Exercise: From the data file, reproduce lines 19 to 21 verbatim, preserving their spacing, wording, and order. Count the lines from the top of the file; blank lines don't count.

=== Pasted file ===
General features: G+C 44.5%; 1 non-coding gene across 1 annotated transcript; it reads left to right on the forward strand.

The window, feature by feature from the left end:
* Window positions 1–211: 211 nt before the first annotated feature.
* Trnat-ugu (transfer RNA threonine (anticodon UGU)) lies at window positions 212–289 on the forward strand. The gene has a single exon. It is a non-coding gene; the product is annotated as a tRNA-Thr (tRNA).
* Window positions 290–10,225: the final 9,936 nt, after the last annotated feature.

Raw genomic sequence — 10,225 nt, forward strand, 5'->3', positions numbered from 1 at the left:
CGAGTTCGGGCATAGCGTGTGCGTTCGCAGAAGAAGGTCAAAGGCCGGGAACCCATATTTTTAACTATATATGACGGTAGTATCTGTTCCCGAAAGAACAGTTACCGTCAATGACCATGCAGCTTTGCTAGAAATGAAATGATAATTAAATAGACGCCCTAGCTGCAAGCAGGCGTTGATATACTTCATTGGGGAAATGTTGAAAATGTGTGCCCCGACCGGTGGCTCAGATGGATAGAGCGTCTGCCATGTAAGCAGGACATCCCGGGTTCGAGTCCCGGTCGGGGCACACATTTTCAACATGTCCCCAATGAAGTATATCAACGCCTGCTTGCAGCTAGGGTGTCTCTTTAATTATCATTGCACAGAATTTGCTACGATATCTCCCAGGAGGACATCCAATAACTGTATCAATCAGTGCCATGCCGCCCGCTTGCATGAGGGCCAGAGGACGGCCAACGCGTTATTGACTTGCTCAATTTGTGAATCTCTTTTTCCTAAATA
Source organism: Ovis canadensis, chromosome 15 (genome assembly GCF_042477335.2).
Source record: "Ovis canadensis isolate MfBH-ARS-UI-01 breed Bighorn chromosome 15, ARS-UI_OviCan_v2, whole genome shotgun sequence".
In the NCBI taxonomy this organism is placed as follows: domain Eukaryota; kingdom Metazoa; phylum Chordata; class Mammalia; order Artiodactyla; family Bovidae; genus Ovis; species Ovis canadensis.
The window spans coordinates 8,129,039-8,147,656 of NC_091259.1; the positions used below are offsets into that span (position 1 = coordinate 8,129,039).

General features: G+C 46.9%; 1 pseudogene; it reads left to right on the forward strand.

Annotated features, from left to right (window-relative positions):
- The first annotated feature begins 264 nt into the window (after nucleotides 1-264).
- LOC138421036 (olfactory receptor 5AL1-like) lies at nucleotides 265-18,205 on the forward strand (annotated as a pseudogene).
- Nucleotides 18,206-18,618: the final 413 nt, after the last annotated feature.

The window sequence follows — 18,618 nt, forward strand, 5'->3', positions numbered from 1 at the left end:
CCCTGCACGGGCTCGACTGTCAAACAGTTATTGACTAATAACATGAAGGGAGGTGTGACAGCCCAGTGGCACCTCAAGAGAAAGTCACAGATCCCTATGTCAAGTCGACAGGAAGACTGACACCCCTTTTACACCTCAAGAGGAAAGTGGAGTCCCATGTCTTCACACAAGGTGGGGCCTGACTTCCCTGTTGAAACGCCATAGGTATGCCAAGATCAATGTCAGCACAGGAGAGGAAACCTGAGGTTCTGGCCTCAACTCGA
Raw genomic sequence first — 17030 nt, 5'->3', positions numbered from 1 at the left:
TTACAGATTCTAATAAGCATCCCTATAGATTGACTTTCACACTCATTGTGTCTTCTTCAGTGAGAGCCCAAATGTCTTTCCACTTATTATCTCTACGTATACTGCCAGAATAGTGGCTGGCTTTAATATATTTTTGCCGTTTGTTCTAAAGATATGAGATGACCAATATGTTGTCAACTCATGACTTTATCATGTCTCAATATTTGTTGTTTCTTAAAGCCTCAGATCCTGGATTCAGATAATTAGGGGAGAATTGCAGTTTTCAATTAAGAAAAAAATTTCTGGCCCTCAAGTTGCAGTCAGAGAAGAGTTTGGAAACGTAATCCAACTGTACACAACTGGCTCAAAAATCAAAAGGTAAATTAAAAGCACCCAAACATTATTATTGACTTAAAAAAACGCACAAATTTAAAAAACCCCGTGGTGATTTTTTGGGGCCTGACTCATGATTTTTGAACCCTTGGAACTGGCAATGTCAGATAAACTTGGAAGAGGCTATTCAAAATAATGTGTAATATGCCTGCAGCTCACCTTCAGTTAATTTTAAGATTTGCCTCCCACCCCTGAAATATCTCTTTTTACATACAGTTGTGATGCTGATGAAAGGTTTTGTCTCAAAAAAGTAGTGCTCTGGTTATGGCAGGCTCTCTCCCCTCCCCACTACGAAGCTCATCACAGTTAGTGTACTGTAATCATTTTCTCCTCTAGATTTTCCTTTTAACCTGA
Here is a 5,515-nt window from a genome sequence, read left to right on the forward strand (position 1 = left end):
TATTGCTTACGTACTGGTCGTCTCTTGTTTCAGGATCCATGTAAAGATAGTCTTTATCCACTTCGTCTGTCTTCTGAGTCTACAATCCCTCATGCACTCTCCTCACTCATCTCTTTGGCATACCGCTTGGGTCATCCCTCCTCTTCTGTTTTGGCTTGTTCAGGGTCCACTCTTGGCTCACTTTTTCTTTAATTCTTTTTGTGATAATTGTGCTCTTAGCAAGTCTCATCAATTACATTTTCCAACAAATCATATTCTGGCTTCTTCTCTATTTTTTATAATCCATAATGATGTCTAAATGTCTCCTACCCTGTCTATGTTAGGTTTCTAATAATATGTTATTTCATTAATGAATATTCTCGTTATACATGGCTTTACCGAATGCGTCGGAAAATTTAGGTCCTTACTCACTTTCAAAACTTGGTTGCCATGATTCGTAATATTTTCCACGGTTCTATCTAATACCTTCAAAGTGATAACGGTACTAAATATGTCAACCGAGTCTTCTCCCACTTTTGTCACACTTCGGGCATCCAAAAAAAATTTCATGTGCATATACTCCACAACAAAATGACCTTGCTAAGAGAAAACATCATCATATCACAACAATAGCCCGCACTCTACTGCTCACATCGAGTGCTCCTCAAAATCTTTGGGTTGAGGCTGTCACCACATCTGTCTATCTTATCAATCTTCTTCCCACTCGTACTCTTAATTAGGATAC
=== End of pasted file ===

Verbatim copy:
Raw genomic sequence first — 17030 nt, 5'->3', positions numbered from 1 at the left:
TTACAGATTCTAATAAGCATCCCTATAGATTGACTTTCACACTCATTGTGTCTTCTTCAGTGAGAGCCCAAATGTCTTTCCACTTATTATCTCTACGTATACTGCCAGAATAGTGGCTGGCTTTAATATATTTTTGCCGTTTGTTCTAAAGATATGAGATGACCAATATGTTGTCAACTCATGACTTTATCATGTCTCAATATTTGTTGTTTCTTAAAGCCTCAGATCCTGGATTCAGATAATTAGGGGAGAATTGCAGTTTTCAATTAAGAAAAAAATTTCTGGCCCTCAAGTTGCAGTCAGAGAAGAGTTTGGAAACGTAATCCAACTGTACACAACTGGCTCAAAAATCAAAAGGTAAATTAAAAGCACCCAAACATTATTATTGACTTAAAAAAACGCACAAATTTAAAAAACCCCGTGGTGATTTTTTGGGGCCTGACTCATGATTTTTGAACCCTTGGAACTGGCAATGTCAGATAAACTTGGAAGAGGCTATTCAAAATAATGTGTAATATGCCTGCAGCTCACCTTCAGTTAATTTTAAGATTTGCCTCCCACCCCTGAAATATCTCTTTTTACATACAGTTGTGATGCTGATGAAAGGTTTTGTCTCAAAAAAGTAGTGCTCTGGTTATGGCAGGCTCTCTCCCCTCCCCACTACGAAGCTCATCACAGTTAGTGTACTGTAATCATTTTCTCCTCTAGATTTTCCTTTTAACCTGA
Here is a 5,515-nt window from a genome sequence, read left to right on the forward strand (position 1 = left end):